16. * Completely off-topic to today’s post; in line with the Labor Day writing contest:

    Today’s newspaper had a wonderful obituary story of Ray Bradbury, sci-fi writer extraordinaire. I learned much and laughed out loud when I read the article:
    In many ways, he always that 12 -year-old boy who was inspired to become a writer after a chance meeting with a carnival magician called Mr. Electrico who, to Bradbury’s delight, tapped him with his sword and said:”Live forever!”
    “I decided that was the greatest idea I had ever heard,” Bradbury said later. “I started writing every day. I never stopped.”
    “I sometimes get up at night when I can’t sleep and walk down into my library and open one of my books and read a paragraph and say: “My, God, did I write that? Did I write that?? Because it’s still a surprise,” he said in 2000.

    He died Tuesday at age 91, and said all his stories were metaphors for everyday life and all it entailed. And they all came from his childhood.His work, just like the author himself, could also be joyful, whimsical and nostalgic.

    Happy trails, Ray. You captured my imagination at a young age and kept it enthralled for decades.

    1. God bless Mr. Electrico! We’ll never know the power of two words when spoken to a child who has the innocence to harness the power! wow, Cheryl, thanks for sharing that!

  17. I loved this story Mary, but what really touched me was the poster. When i think nostalgically about the past, these are the things i think about because they are the things that we did. We got involved, we knew our neighbors and we served our communities. What has happened?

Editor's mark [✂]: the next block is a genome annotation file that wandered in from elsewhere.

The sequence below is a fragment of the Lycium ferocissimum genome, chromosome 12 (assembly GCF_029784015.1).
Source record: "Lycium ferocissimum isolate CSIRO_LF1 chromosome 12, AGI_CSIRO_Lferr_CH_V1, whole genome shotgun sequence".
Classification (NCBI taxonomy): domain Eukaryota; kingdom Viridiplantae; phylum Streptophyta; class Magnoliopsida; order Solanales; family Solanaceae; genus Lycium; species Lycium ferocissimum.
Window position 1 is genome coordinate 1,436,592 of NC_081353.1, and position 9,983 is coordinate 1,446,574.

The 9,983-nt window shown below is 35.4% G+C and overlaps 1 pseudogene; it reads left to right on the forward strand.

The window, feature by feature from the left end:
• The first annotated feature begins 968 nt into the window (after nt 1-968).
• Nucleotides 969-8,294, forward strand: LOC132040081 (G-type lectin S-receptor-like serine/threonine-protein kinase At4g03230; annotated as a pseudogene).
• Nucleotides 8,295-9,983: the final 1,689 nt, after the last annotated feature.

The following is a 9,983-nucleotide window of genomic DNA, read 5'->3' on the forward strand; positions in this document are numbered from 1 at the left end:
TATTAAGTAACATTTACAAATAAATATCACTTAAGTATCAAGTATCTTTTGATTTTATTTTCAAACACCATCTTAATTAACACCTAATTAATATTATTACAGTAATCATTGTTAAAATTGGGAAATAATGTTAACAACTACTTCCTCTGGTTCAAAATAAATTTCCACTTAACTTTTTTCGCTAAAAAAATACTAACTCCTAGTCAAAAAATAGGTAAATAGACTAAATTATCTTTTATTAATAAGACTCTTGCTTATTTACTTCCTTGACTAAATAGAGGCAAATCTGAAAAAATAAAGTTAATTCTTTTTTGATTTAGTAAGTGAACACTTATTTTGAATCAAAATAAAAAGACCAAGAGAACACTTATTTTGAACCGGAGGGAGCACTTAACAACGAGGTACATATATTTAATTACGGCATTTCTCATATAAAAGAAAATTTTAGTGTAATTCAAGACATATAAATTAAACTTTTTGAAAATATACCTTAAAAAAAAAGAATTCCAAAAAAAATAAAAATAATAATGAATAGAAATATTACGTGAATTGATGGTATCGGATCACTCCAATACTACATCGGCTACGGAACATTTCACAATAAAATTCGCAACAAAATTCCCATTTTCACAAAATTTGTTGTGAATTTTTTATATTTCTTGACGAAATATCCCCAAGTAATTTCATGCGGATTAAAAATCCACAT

18. What a powerful post. When I look at sweet Daisy I fill up with tears. I believe there are no coincidences also. You’re awesome Mary!

  19. Oh, Mary, you made me cry today. Not a common occurrence these days, but feels good to do it over something so happy and also profound.

  20. Hi Mary,
    What a great story! You were def supposed to be there! Thank you for sharing.
    And I love the poster. I own and run a child care center and am working on updating my mission and vision statement. One of the main themes within it is to build a community where the children, families and caregivers/teachers can connect on a deeper level. So the poster is perfect! I ordered one for my entrance. Thanks again, Mary

  21. Mary I’ve helped three painted turtles across the road this spring, I really cannot not stop when I see them, but be careful, remember those basset hounds and Ashley last summer?